In July 2017, the FDA announced new plans for regulating tobacco, including:
Discussions about lowering nicotine levels in cigarettes to non-addictive levels; and
A 4-year extension for tobacco manufacturers to submit applications for FDA review of e-cigarettes and other products released since 2007 (now due in 2021 and 2022). Until then, these products will remain unregulated with unknown ingredients.
A reduction in nicotine levels in cigarettes has been recommended by scientists for more than 20 years. Less nicotine = less addiction = less death and disease. While the benefits of such an action seem clear, the availability and popularity of other tobacco products have made the equation more complicated. We have more questions than answers. For example:
Why is the discussion limited to lowering nicotine levels in cigarettes? Steps to reduce nicotine in other tobacco products (e.g., e-cigarettes) would also serve the goal of harm reduction, as would steps to reduce other ingredients, like formaldehyde.
How widespread will cigarette smoking be in 4 years? We have already seen a quick and drastic shift from youth cigarette use to vaping. From 2012 to 2016, the proportion of Florida youth reporting current cigarette use dropped from 6% to 3%, while the proportion reporting current e-cigarette use grew from just 2% to 12%.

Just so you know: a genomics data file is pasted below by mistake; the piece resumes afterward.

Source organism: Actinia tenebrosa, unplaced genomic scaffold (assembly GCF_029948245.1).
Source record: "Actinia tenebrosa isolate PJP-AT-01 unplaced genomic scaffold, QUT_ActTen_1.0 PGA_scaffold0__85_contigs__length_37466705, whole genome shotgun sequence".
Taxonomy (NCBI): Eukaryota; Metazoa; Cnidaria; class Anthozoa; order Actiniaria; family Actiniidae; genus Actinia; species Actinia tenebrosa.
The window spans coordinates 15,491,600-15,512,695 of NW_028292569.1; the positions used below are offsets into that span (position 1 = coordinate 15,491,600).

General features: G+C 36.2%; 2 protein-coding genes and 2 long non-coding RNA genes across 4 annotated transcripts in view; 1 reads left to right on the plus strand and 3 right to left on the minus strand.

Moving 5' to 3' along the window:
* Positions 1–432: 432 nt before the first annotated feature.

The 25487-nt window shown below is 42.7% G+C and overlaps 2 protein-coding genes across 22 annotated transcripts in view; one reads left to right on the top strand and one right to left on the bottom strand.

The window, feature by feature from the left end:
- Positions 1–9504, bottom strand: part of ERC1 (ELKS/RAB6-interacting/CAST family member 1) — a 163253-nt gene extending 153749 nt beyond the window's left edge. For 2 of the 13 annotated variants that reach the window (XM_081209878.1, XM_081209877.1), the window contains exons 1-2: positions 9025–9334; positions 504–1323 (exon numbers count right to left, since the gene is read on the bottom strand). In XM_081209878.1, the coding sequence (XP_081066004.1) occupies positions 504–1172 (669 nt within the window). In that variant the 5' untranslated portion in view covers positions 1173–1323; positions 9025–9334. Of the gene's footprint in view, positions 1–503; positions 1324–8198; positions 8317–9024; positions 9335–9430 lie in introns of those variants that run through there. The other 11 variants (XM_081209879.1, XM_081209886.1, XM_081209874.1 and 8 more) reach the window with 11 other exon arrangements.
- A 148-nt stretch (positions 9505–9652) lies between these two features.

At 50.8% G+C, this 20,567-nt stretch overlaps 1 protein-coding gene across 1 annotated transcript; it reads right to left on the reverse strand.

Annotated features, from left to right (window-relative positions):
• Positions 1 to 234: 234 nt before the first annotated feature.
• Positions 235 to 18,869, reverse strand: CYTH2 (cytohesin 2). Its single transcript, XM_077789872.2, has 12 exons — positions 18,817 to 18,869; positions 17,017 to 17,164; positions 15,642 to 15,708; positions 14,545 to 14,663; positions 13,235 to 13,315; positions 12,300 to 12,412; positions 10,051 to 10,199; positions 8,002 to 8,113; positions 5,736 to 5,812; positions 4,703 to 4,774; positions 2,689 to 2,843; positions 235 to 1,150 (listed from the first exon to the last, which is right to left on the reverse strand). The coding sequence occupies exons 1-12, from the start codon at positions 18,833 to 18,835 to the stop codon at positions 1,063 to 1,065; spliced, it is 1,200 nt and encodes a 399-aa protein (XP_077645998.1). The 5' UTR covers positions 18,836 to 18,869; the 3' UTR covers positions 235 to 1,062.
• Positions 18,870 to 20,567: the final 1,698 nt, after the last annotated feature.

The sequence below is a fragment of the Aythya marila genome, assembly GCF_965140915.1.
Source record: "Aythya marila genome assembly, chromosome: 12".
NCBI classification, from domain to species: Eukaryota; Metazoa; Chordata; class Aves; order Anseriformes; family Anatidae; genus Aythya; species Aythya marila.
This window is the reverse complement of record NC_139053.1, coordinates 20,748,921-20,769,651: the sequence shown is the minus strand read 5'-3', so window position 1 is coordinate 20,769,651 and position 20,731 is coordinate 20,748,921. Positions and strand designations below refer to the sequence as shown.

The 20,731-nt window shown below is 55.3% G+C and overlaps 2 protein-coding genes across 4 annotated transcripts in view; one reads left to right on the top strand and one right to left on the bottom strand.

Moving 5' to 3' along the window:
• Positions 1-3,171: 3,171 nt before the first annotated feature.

How will this policy impact public perception of various tobacco products? Will people think certain products are safe?
Will cigarette smokers switch to e-cigarettes to feed their nicotine addiction? Will they seek traditional cigarettes through a black market?
Will reduced levels of nicotine in cigarettes set a precedent for the FDA to reduce nicotine in other tobacco products?
Tobacco remains the leading cause of preventable death and disease. New regulations that have the potential to prevent addiction and save lives are needed today. Information about the ingredients and the long-term health impact of e-cigarettes and other tobacco products are urgently needed, as well. We invite you to join us in sharing questions and recommendations once the FDA invites public comment on these new regulatory actions.
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